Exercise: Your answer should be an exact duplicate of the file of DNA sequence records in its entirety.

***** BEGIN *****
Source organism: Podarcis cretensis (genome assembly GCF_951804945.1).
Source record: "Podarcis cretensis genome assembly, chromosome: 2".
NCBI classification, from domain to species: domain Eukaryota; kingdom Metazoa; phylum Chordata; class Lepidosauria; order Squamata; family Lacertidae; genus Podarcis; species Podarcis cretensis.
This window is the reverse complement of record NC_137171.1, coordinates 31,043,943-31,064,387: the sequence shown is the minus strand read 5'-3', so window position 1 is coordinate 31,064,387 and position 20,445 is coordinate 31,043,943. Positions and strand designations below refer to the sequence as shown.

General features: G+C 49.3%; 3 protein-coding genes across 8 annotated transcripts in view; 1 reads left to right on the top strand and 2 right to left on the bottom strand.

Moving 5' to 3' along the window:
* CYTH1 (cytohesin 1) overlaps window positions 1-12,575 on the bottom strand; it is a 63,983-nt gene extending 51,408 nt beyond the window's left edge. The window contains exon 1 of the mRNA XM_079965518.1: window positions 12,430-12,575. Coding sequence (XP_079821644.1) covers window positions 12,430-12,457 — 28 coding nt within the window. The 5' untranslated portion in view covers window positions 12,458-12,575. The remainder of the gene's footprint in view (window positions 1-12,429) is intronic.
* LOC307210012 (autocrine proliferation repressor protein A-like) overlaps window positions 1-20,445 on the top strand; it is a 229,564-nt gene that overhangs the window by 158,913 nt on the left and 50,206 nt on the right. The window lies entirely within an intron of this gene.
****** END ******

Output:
Source organism: Podarcis cretensis (genome assembly GCF_951804945.1).
Source record: "Podarcis cretensis genome assembly, chromosome: 2".
NCBI classification, from domain to species: domain Eukaryota; kingdom Metazoa; phylum Chordata; class Lepidosauria; order Squamata; family Lacertidae; genus Podarcis; species Podarcis cretensis.
This window is the reverse complement of record NC_137171.1, coordinates 31,043,943-31,064,387: the sequence shown is the minus strand read 5'-3', so window position 1 is coordinate 31,064,387 and position 20,445 is coordinate 31,043,943. Positions and strand designations below refer to the sequence as shown.

General features: G+C 49.3%; 3 protein-coding genes across 8 annotated transcripts in view; 1 reads left to right on the top strand and 2 right to left on the bottom strand.

Moving 5' to 3' along the window:
* CYTH1 (cytohesin 1) overlaps window positions 1-12,575 on the bottom strand; it is a 63,983-nt gene extending 51,408 nt beyond the window's left edge. The window contains exon 1 of the mRNA XM_079965518.1: window positions 12,430-12,575. Coding sequence (XP_079821644.1) covers window positions 12,430-12,457 — 28 coding nt within the window. The 5' untranslated portion in view covers window positions 12,458-12,575. The remainder of the gene's footprint in view (window positions 1-12,429) is intronic.
* LOC307210012 (autocrine proliferation repressor protein A-like) overlaps window positions 1-20,445 on the top strand; it is a 229,564-nt gene that overhangs the window by 158,913 nt on the left and 50,206 nt on the right. The window lies entirely within an intron of this gene.